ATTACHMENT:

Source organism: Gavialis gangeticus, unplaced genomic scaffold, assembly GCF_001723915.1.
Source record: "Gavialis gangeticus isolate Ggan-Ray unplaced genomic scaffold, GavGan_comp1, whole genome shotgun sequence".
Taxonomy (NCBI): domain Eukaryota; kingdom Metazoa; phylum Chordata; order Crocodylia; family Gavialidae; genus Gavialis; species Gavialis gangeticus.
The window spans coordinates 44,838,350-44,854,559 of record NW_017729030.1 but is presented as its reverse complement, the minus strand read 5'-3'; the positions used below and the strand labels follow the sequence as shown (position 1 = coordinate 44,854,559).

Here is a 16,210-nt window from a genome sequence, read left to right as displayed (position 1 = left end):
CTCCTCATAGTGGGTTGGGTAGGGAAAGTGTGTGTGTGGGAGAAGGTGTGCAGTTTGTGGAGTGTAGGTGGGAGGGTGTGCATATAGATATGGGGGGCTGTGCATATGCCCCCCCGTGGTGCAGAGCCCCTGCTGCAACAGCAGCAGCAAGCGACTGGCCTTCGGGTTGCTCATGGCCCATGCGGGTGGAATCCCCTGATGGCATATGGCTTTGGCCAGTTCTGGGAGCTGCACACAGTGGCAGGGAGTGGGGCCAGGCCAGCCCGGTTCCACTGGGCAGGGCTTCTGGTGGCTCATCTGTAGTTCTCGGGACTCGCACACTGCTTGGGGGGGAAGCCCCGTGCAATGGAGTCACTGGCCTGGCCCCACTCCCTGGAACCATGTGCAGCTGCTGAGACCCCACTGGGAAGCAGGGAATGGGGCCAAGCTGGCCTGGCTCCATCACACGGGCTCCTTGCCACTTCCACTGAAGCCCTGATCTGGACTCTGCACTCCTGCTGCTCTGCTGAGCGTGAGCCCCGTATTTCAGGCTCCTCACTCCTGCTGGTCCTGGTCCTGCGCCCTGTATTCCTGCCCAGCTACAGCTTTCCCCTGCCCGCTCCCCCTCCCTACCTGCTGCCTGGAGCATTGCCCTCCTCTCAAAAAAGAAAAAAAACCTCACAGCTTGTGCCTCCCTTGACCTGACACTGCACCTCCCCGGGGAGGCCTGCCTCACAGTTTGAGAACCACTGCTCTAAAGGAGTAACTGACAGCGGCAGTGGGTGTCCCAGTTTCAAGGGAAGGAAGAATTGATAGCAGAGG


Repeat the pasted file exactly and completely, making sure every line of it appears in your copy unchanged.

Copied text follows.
Source organism: Gavialis gangeticus, unplaced genomic scaffold, assembly GCF_001723915.1.
Source record: "Gavialis gangeticus isolate Ggan-Ray unplaced genomic scaffold, GavGan_comp1, whole genome shotgun sequence".
Taxonomy (NCBI): domain Eukaryota; kingdom Metazoa; phylum Chordata; order Crocodylia; family Gavialidae; genus Gavialis; species Gavialis gangeticus.
The window spans coordinates 44,838,350-44,854,559 of record NW_017729030.1 but is presented as its reverse complement, the minus strand read 5'-3'; the positions used below and the strand labels follow the sequence as shown (position 1 = coordinate 44,854,559).

Here is a 16,210-nt window from a genome sequence, read left to right as displayed (position 1 = left end):
CTCCTCATAGTGGGTTGGGTAGGGAAAGTGTGTGTGTGGGAGAAGGTGTGCAGTTTGTGGAGTGTAGGTGGGAGGGTGTGCATATAGATATGGGGGGCTGTGCATATGCCCCCCCGTGGTGCAGAGCCCCTGCTGCAACAGCAGCAGCAAGCGACTGGCCTTCGGGTTGCTCATGGCCCATGCGGGTGGAATCCCCTGATGGCATATGGCTTTGGCCAGTTCTGGGAGCTGCACACAGTGGCAGGGAGTGGGGCCAGGCCAGCCCGGTTCCACTGGGCAGGGCTTCTGGTGGCTCATCTGTAGTTCTCGGGACTCGCACACTGCTTGGGGGGGAAGCCCCGTGCAATGGAGTCACTGGCCTGGCCCCACTCCCTGGAACCATGTGCAGCTGCTGAGACCCCACTGGGAAGCAGGGAATGGGGCCAAGCTGGCCTGGCTCCATCACACGGGCTCCTTGCCACTTCCACTGAAGCCCTGATCTGGACTCTGCACTCCTGCTGCTCTGCTGAGCGTGAGCCCCGTATTTCAGGCTCCTCACTCCTGCTGGTCCTGGTCCTGCGCCCTGTATTCCTGCCCAGCTACAGCTTTCCCCTGCCCGCTCCCCCTCCCTACCTGCTGCCTGGAGCATTGCCCTCCTCTCAAAAAAGAAAAAAAACCTCACAGCTTGTGCCTCCCTTGACCTGACACTGCACCTCCCCGGGGAGGCCTGCCTCACAGTTTGAGAACCACTGCTCTAAAGGAGTAACTGACAGCGGCAGTGGGTGTCCCAGTTTCAAGGGAAGGAAGAATTGATAGCAGAGG